Budget dialogue: An exploration into Bangladesh’s healthcare system | The Daily Star
10:55 PM, May 21, 2020 / LAST MODIFIED: 06:05 PM, June 13, 2020

Budget dialogue: An exploration into Bangladesh’s healthcare system

The budget dialogue is a webinar series organised by the Youth Policy Forum (YPF) to analyse Bangladesh's upcoming national budget with field experts and policy teams and for their first discussion, they covered the healthcare sector.

The webinar took place on May 18 where panelists included Dr Mohammad Shahadat Hossain Mahmud, Dr Taufique Joarder, Dr Shafiun Nahin Shimul, Syed Yusuf Saadat, and MP Saber Hossain Chowdhury; and moderators Muhammad Ihsan-Ul-Kabir and Dr Samiul Huda.

The healthcare sector is currently on everyone's mind as the world combats the coronavirus pandemic. This virus has exposed multiple pre-existing inefficiencies in our healthcare system. The upcoming budget will not only have to tackle the current healthcare hiccups but also counter the setbacks caused by the pandemic.

The policy team's research showed that there is a weak referral and transfer system and lack of monitoring mechanisms which will need to be decentralised across the country.

The post-pandemic monetary investment is Tk 1537 per capita. The per capita total health expenditure has seen some gradual improvements -- from USD 16 per capita in 2007 to USD 37 per capita in 2015 --but there is rising out-of-pocket costs (currently 72 percent of all health expenses) and catastrophic health expenditures. The budget for the health expenditure must adjust for inflation rates and increase overall health expenditure to align with Sustainable Development Goals.

Effective, accountable allocation of resources is necessary for greater health outcomes. Corruption, monitoring of license renewal, and regulation of tobacco products must be addressed.

When discussing health limitations of universal and social health coverage, the moderator recommended group health insurance as a potential solution to reduce out-of-pocket payments and increase staff health insurance practices. Modernisation of insurance institutions and further research for the area can promote awareness and practice. 

The presentation shed light on four specific areas: non-communicable diseases (NCDs), pharmaceuticals, disability care, and mental health. As NCDs, contribute to 59 percent of total deaths in the country, it has a greater health burden than communicable diseases. The budget must be reformed to fund preventative diseases and continuous care is required to tackle NCDs in the population. Recommendations towards the pharmaceutical industry included higher government regulations, such as greater authority over drug price fixing to reduce health expenditure, and further technological incorporations.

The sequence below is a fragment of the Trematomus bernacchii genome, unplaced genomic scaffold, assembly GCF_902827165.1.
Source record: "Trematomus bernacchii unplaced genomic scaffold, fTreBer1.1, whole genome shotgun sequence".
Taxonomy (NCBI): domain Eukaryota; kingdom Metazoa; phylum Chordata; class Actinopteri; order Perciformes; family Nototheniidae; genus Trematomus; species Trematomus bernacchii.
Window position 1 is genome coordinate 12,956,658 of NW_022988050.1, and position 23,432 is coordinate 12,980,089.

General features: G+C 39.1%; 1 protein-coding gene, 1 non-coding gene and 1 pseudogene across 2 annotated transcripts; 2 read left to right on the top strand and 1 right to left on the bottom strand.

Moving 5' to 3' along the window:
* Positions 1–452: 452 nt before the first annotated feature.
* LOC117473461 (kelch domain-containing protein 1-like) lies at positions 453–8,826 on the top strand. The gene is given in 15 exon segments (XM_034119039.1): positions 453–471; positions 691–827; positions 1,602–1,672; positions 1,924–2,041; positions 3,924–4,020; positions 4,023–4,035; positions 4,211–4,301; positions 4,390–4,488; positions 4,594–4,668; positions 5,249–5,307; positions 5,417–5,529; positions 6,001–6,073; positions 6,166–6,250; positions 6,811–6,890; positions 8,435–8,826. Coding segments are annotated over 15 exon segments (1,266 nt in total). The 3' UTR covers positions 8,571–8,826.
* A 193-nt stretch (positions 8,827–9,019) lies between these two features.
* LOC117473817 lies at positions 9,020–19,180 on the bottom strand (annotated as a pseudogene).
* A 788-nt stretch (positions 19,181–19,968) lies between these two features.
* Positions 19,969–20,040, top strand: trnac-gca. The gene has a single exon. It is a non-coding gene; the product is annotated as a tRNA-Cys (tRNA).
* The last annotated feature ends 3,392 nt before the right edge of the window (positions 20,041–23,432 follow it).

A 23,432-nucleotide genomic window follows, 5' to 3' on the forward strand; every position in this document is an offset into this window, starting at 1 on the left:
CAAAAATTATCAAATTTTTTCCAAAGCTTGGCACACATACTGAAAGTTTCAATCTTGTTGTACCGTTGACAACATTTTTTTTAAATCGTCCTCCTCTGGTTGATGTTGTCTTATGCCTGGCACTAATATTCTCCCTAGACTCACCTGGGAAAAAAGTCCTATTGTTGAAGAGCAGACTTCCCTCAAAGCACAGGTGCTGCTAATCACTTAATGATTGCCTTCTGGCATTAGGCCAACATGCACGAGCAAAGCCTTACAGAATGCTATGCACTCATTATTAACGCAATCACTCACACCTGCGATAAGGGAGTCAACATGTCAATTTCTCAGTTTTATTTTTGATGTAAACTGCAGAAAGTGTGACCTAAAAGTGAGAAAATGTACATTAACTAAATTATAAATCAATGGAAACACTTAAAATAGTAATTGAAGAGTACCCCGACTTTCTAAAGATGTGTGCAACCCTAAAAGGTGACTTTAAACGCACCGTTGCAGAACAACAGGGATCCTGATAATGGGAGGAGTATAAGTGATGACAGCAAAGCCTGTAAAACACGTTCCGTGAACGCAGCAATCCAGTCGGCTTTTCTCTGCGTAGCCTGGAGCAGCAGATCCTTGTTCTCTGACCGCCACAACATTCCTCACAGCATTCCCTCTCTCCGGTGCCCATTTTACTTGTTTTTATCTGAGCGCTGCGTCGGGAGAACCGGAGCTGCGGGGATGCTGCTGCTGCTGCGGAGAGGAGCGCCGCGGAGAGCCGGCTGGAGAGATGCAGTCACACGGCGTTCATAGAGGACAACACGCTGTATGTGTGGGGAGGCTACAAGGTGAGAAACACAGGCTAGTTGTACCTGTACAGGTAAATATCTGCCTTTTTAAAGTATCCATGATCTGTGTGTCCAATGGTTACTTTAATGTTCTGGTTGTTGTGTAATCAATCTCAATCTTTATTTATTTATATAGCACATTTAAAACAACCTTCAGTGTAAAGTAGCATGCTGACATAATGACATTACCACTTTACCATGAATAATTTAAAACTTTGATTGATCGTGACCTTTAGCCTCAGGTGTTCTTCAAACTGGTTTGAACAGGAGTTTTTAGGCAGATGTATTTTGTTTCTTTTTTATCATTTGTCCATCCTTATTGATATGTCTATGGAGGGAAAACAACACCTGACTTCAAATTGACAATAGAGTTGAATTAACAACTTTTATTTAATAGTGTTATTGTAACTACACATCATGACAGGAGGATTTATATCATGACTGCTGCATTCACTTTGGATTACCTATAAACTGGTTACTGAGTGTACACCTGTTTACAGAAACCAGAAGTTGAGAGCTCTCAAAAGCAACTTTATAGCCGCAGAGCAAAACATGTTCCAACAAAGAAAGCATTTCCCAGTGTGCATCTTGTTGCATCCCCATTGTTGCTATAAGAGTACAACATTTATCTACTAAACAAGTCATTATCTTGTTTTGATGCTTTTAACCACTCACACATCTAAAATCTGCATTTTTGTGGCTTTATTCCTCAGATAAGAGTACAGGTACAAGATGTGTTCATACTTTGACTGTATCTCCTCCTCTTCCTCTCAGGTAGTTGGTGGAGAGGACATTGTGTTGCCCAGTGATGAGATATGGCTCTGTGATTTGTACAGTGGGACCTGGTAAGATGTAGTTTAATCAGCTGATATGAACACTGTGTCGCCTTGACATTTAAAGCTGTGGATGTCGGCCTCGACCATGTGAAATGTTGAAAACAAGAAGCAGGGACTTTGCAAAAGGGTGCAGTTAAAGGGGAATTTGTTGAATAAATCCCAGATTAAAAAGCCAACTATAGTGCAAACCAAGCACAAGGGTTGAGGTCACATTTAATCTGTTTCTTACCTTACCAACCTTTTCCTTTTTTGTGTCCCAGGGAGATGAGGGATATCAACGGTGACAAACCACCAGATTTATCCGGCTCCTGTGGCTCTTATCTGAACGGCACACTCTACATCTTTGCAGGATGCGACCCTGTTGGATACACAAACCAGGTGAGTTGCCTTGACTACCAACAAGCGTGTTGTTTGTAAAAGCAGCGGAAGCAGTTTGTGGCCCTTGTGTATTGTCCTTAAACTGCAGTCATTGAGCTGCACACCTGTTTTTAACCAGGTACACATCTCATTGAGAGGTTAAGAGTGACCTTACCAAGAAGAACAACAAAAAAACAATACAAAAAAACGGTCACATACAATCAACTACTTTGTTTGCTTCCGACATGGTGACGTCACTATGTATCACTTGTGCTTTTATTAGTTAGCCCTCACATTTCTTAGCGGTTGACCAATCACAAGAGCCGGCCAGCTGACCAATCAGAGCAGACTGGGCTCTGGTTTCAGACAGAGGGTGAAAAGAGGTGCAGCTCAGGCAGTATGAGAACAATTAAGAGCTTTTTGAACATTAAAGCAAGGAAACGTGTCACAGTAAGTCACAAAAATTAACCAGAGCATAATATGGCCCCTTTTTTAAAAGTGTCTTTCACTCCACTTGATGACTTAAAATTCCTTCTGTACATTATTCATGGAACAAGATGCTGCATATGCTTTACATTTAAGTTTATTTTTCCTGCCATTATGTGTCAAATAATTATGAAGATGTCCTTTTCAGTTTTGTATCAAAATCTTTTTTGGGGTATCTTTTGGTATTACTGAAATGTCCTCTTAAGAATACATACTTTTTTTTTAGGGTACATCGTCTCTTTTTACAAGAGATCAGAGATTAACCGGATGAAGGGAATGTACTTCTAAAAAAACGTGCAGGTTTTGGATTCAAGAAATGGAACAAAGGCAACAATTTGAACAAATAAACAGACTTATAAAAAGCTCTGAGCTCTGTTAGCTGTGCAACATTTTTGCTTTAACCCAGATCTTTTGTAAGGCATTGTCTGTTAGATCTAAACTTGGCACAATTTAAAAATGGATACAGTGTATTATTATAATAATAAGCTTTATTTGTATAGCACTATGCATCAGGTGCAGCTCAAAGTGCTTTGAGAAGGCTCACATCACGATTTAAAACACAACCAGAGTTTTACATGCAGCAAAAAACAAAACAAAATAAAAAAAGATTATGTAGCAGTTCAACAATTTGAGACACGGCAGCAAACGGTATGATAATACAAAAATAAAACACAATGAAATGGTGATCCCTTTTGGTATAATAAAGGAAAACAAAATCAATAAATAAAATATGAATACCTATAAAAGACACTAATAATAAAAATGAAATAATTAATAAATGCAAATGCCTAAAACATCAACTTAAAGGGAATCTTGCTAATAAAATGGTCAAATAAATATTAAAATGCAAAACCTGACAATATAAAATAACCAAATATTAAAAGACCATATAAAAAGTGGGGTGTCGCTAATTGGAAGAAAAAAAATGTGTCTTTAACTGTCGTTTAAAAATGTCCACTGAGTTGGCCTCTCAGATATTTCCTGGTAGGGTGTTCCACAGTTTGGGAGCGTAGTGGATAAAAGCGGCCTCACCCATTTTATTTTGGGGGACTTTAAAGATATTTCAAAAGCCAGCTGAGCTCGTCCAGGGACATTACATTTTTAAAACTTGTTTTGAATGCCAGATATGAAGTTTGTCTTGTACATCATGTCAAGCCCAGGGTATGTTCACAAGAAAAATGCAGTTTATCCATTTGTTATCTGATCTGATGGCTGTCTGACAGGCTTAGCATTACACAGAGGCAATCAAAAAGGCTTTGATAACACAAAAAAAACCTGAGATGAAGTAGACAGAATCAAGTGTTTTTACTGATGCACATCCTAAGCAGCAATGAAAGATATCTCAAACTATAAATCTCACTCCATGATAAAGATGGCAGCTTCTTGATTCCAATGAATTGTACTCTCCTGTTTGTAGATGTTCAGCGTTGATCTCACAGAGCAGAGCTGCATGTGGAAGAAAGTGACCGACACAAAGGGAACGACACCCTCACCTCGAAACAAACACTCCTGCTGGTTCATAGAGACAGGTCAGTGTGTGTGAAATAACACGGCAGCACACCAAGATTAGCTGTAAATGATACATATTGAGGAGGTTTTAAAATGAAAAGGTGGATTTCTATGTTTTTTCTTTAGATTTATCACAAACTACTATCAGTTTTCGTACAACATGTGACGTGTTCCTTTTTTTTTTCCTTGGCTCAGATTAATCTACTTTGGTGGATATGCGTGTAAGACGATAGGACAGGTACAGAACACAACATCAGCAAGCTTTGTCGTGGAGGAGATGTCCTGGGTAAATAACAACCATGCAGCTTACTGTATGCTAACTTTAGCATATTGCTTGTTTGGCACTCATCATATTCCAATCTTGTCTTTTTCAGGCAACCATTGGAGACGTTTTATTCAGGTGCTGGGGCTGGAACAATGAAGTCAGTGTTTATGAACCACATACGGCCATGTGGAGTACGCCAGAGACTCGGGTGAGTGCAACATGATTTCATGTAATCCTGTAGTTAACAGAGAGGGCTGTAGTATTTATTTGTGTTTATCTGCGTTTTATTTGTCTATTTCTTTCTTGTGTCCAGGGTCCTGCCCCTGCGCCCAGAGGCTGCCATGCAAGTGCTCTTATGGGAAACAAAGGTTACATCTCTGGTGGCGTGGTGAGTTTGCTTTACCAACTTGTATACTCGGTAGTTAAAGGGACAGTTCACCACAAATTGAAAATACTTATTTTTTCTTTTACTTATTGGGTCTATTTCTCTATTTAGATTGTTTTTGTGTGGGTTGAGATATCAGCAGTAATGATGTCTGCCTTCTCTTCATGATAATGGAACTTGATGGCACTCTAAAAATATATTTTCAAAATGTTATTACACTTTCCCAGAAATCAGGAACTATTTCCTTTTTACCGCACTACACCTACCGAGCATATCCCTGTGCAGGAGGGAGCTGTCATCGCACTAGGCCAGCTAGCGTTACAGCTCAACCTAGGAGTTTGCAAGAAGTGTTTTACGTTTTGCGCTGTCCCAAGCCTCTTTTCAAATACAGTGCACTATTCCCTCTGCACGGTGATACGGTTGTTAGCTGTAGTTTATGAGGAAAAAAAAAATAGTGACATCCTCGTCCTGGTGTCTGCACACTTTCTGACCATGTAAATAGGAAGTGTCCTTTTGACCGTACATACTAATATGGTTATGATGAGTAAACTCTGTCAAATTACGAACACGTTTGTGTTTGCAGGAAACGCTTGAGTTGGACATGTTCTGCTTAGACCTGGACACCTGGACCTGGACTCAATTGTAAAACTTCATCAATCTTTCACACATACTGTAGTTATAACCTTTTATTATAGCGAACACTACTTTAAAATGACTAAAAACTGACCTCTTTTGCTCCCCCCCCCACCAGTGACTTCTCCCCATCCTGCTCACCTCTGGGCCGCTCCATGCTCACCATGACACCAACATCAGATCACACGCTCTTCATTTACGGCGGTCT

As people with disabilities belong to some of the lowest income brackets of the country, the budget was recommended to accommodate both basic and medical needs for people with disabilities and ensure greater health equity.

As psychological stresses continue to pound us during the pandemic, mental health provision should be expanded to district-level facilities and upazila health complexes. Preventative and community-based services, technical support, and anti-stigma campaigns should also be enhanced.

Emergency preparedness, with a focus on Covid-19, was a key element in the dialogue. The moderator suggested a revision of the emergency funds for rapid access and allocating funds towards capacity building. The formulation of a rapid pandemic response team, led by health professionals, can tackle future outbreaks more effectively. Regarding the ongoing crisis, the government has been asked to start developing infrastructure for local vaccine production or to create a fund for foreign vaccine.

During the panel discussion, the private healthcare sector, which provides 87 percent of total care, was addressed by a panelist and incentive-based regulations implemented on the private sector was recommended.

A major issue addressed by all panelists was the regulation of the tobacco industry and its products. Public health cannot be addressed without tobacco control in Bangladesh. The investments and cost from tobacco-related deaths far exceed the revenues from the industry. A tobacco tax reform must be implemented and the tobacco revenue burden cannot fall on consumers. 

Panelists also said that government facilities cannot single-handedly tackle the situation. The private sector will need to be involved in Covid-19 testing and patient handling; and that upcoming budget should account for Covid-19 related burdens for the next two years.

The webinar can be viewed on YPF's Facebook page. Tune into the second dialogue of the series about agriculture and food from their page on May 22 at 7:30pm.

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